Effective co-production – three simple steps
Over the last few years, we’ve shared colleague’s frustrating experiences of witnessing stalling initiatives, and professionals’ desires to maintain their role in “fixing” people.
We’ve identified a common, set of practices that can be replicated to deliver community support at no or low cost. They can be applied within any kind of wider structure to achieve action, build capacity and create small social movements.
How it works
Hidden Insights is about developing a shared understanding of the true nature of an issue that is creating wider social problems, and see if anyone is already bucking the trend. You find out how, and copy it.
It uses a facilitated group problem-solving method that is based on an empowering mind-set. Our approach is based on teaching three simple steps:
- Engage people round a burning issue; define it and measure it
- Discover positive exceptions who seem to avoid the issue
- Share how they did it
There is a powerful a set of working principles. These are:
These principles are memorable and have resulted in significant shifts in professional, community and peer attitudes to each other, and created independent community support groups in a short space of time. For more information see: https://www.hiddeninsights.co.uk/applications/hidden-insights-for-community-adaptability/
Low cost, evidence- and principles-based, easily spread
We think that this way of facilitating, and its supporting principles, are a simple way of contributing to a versatile skill base for building both organisational and community capacity.
It creates a shift in mind-set for co-production to be truly effective. This way of working is more practical than appreciative enquiry and is free of blame. It solves problems in the here and now.
It gets people involved and engaged in measuring progress, understanding other points of view, and is more empowering than therapy-based approaches.
Adding elements of design thinking gives you a powerful set of tools for co-production.
There are many free, open source facilitation resources available, but it’s important that you have the basic tools and techniques – a bit like cooking and recipes. Good work can be done in a morning or over months, depending on the issues and the people. The facilitation process and skills are easily learned by community members and are valuable to managers.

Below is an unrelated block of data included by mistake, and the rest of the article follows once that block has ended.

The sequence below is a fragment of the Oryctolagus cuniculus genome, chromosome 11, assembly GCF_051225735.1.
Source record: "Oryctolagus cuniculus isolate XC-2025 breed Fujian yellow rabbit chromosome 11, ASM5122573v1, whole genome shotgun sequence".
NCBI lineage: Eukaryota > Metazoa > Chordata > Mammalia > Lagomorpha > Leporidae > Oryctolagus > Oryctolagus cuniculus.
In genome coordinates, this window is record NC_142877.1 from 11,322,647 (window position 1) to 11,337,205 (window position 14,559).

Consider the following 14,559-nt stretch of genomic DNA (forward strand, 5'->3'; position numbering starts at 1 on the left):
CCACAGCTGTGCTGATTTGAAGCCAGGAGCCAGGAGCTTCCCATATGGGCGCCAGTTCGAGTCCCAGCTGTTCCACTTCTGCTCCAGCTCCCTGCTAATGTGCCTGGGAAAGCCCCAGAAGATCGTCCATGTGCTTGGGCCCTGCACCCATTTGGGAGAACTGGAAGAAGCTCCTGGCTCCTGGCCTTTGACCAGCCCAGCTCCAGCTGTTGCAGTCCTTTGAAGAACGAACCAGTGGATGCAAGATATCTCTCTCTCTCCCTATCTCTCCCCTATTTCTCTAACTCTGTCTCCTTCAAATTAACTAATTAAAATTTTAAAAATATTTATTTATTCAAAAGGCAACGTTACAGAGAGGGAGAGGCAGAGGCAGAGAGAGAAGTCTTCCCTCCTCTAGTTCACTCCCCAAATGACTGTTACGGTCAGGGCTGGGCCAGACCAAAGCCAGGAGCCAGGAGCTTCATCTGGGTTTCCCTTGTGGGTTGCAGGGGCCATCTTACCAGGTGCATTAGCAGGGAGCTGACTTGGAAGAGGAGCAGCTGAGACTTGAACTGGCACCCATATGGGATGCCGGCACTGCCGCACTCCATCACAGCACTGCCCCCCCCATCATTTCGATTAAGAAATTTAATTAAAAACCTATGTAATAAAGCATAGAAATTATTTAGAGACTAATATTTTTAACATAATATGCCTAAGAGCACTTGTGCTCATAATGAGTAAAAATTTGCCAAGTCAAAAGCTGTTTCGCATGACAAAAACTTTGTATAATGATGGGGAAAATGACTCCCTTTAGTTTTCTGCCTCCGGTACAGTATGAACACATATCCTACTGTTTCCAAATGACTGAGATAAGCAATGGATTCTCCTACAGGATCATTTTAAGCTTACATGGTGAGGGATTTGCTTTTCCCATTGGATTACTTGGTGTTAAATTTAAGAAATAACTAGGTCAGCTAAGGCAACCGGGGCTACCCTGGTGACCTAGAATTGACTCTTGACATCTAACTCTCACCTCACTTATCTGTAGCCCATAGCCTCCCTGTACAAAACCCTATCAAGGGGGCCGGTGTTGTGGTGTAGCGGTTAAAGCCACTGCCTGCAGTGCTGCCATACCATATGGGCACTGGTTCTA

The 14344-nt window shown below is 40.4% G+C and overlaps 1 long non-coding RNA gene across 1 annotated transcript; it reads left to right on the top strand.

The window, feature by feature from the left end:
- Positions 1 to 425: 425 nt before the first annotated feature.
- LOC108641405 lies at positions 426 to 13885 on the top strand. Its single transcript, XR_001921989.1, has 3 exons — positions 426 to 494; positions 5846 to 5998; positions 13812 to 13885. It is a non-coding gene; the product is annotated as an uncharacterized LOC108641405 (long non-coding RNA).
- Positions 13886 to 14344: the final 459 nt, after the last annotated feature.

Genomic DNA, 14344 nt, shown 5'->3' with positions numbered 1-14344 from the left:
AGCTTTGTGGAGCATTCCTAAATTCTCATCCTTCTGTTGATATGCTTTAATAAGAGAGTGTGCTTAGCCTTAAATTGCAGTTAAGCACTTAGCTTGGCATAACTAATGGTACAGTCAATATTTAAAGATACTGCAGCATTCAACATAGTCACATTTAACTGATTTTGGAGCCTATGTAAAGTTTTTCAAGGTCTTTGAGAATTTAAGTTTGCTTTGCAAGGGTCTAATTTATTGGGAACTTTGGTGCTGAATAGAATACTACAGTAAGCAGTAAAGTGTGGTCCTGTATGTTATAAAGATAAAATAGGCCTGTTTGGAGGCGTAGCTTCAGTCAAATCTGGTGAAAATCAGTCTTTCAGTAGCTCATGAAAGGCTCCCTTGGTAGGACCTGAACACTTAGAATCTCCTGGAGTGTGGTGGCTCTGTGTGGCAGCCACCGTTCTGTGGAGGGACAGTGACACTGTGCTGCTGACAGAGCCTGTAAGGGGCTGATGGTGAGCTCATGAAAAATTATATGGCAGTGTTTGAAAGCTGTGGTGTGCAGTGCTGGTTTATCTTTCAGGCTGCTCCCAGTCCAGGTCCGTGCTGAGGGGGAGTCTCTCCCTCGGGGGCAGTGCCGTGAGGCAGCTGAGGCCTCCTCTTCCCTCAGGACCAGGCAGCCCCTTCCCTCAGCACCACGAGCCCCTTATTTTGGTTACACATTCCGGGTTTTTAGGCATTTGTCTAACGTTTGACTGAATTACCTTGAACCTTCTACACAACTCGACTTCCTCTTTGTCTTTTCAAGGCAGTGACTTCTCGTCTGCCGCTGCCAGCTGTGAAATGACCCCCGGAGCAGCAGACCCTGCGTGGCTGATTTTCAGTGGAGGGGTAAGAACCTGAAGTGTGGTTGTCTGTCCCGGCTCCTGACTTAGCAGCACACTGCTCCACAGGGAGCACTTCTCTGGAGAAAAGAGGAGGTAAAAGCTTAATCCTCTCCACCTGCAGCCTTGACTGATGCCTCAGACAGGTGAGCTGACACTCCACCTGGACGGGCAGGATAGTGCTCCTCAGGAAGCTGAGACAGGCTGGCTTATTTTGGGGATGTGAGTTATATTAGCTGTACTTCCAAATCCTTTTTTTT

How it started
Hidden Insights is based on a way of working that delivered great results in changing behaviour around nutrition and public health in the developing world (see The Power of Positive Deviance, by Richard Pascale, Jerry and Monique Sternin).
A good example of this kind of co-production is the Huntingdon Grub Hub.
Conversations with active parents in the community identified a specific, measurable problem of family break-up. This problem created wider issues with community safety and education.
Importantly, the group also found positive exceptions – families who stayed together. They discovered that a common feature of the families that stayed together was eating together and talking.
The parents’ group designed a community evening activity, with food and hands-on play. They also created the name, designed their own publicity, and set the terms on which professionals would be invited (no brochures, no roadshows, only offer advice when asked). They used networks and social media to publicise it.
From the start 50 people came each month, rising to the maximum of 85. Over 127 people had been helped by it in its first 18 months.
People with mental health and money issues have been supported and the need for services avoided. It is now self-sustaining, and Kerrie Tonks, the professional who was “midwife” to this, has stepped back.
For more examples see https://www.hiddeninsights.co.uk/resources/case-studies-personal-empowerment/